Friday was poised to be the longest day of the weekend. I'm normally all for starting the training just about at the crack of dawn, but given the volume we were going t be dealing with over the 3 days, I am glad that we were scheduled to start later so I could sleep in. Of course, sleeping in for me is anything after 6, really. I was up at 6:45 and ready to make my breakfast. First up for the morning was just a nice, easy 30-minute swim at a local state park that was opened just for us to use. It was a beautiful morning and the water was pretty comfortable in our wetsuits. Also, the short, easy nature of the "workout" almost made me forget that I was about to get on my bike for 7 hours.

It was somewhere between 10:30 and 11 I think when we were finally ready to roll out for our 7-hour ride. I don't know why adding just one little hour to your usual long ride can make it sound so daunting, but it does. A nice feature of the day was more sun than clouds, which is definitely not what the norm has been as of late. It was cloudy for a bit early on and certainly looked like it might have rained, but we were mercifully spared from dealing with inclement weather. We rode from Ludlow, where Okemo Mountain is, over to where Killington ski area is, so I apparently without realizing it just pre-rode most of the bike course for a little race I'm doing this Saturday. Many of the roads were fairly quiet and low-traffic, so it was a great route to take. I always find that reaching the halfway point on these rides always seems to take way longer than the second half. Luckily we were smart enough to turn around a bit before we hit halfway time-wise, because it seemed as though we had ridden more down than up so far, which would of course be reversed on the way back. Not to mention the wind that had kicked up and would surely be in our faces for most of the return trip.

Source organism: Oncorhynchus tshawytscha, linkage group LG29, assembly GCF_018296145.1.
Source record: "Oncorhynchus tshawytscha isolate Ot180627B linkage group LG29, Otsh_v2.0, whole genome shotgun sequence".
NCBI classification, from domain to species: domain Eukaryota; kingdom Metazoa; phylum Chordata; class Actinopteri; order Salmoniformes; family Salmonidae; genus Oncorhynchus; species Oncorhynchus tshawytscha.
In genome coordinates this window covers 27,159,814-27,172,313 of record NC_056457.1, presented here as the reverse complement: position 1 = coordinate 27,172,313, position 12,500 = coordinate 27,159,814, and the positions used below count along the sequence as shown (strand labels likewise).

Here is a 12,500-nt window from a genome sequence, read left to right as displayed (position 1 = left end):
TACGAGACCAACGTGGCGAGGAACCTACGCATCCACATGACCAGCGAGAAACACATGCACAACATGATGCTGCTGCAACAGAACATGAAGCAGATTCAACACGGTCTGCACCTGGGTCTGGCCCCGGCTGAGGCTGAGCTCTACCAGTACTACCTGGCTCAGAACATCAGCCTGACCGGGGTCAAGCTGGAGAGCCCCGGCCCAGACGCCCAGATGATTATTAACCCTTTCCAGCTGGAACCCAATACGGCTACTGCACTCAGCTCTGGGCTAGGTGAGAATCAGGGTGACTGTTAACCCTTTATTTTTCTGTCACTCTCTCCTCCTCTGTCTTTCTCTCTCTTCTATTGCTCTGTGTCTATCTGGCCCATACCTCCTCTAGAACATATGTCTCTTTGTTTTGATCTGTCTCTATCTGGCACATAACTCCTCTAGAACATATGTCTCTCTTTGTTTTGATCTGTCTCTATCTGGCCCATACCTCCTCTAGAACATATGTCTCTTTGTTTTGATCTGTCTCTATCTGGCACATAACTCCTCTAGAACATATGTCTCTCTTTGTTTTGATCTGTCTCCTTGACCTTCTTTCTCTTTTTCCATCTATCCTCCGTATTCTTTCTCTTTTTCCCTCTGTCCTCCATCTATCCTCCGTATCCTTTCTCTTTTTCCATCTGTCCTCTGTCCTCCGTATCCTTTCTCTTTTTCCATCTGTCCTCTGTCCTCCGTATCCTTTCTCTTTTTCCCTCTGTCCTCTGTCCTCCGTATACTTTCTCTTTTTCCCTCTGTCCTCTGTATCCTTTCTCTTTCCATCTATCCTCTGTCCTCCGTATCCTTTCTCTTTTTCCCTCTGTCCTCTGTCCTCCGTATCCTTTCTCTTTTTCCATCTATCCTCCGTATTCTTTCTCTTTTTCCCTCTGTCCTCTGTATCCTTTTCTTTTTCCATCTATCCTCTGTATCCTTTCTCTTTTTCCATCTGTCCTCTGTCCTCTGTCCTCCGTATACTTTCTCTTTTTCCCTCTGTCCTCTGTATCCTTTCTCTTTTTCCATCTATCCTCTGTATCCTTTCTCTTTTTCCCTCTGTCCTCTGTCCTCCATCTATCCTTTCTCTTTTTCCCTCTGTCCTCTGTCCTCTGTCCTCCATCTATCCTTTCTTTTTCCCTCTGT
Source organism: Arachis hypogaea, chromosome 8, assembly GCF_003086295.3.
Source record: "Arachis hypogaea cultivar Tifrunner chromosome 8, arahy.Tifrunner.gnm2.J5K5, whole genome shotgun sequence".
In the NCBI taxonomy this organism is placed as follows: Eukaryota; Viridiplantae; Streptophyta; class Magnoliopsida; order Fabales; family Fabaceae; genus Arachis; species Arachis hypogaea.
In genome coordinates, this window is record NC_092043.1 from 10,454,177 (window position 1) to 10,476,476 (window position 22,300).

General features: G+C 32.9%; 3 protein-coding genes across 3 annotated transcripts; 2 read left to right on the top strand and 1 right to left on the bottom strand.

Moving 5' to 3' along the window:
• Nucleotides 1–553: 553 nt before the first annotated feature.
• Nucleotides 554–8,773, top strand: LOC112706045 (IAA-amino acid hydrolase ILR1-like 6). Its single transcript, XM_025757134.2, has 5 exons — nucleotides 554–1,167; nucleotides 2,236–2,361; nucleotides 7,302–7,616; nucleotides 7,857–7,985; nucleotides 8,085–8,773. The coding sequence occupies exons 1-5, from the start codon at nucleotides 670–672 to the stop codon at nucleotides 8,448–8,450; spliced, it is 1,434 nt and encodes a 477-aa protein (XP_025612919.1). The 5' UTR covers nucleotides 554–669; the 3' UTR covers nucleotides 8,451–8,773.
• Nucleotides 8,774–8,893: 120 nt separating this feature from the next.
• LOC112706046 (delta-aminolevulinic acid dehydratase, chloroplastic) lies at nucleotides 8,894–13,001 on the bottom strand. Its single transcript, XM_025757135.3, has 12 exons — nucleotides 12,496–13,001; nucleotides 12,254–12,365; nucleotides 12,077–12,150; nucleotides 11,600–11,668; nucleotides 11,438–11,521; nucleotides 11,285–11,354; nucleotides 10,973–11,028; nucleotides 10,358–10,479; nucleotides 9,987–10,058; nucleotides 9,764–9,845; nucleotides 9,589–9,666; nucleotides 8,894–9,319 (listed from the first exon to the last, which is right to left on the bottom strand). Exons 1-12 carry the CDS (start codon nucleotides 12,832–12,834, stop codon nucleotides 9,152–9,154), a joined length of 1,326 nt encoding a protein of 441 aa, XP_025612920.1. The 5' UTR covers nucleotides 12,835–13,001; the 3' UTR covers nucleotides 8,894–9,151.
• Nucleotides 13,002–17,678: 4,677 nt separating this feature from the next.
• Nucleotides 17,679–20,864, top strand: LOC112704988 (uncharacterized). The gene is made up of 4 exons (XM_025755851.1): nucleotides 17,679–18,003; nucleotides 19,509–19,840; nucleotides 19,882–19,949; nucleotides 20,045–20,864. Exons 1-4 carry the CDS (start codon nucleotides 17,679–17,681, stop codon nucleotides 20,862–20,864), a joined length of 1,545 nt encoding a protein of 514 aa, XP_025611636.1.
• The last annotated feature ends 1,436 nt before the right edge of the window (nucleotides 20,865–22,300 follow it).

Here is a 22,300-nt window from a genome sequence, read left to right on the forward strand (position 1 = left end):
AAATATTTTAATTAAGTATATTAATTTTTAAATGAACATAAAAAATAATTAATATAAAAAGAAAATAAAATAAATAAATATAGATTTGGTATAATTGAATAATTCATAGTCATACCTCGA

For whatever reason, I found myself riding much of the second half solo. Probably better than drafting. We had a SAG wagon roughly every 20 miles to refill on sport drink, Powerbars and gels when needed. It was a very nice thing to have, although after about 4 and a half hours I found myself desperate for just plain WATER. This desperation for something not consisting of sugar made me reluctant to consume much fuel at that point, so I started to wonder if maybe I'd find myself in a bit of trouble before I made it all the way home. Thankfully, with about 30 miles to go I rolled up to a few of the team members who had stopped at a convenience store to stock up on a few supplies. In their case it was Gatorade, but thanks to Jesse, I got my water and felt 100 times better as I set off to ride the final stretch into the wind.

I knew that I had lost time on the return trip and would be pushing beyond 7 hours at that point, so I really wanted to try and go as fast as I could to finish up without going over too much. There was one last hill to climb with about 15 miles to go, and the rest was nice and flat and I was able to push the final stretch back to the house. I was surprised actually at how good I felt at that point. I managed not to get caught by too many of the teammates who had followed behind me after the pit-stop, and was glad to be done with almost 138 miles in 7 hours and 9 minutes.

But for the triathlete, the workout never ends with the bike ride. It was time to run. Lately these transition runs have been an hour, but given that we were approaching 8 hours of training on the day, I only had to run for 30 minutes. After over 7 hours on the bike, it was over in the blink of an eye. I felt surprisingly good and finished in my typical surprisingly-slow fashion, but at least I had survived the day. Even more important to me than a shower at that point was brushing my teeth after a day full of sugary fueling products. At that point it was about 7pm, and of course I was tired enough that I was more interested in just lying down than eating anything, but I'm not so sure I would've made it through the rest of the weekend if I just went to bed, so I joined the rest of the team for a small portion of a 6-foot sub.

Saturday was the day that seemed the least intimidating to me. The hardest part was going to be over with early: a 2-mile swim time trial. Or at least some distance in that vicinity, as it was impossible to anchor the paddle-boat that served as the turn-around in the surprisingly-deep lake and the wind surely altered the GPS-measured distance a bit. I had slept pretty well (who wouldn't at that point?) although would've loved staying in bed a bit longer, but we had to hit the road fairly early to head back to the state park for our swim.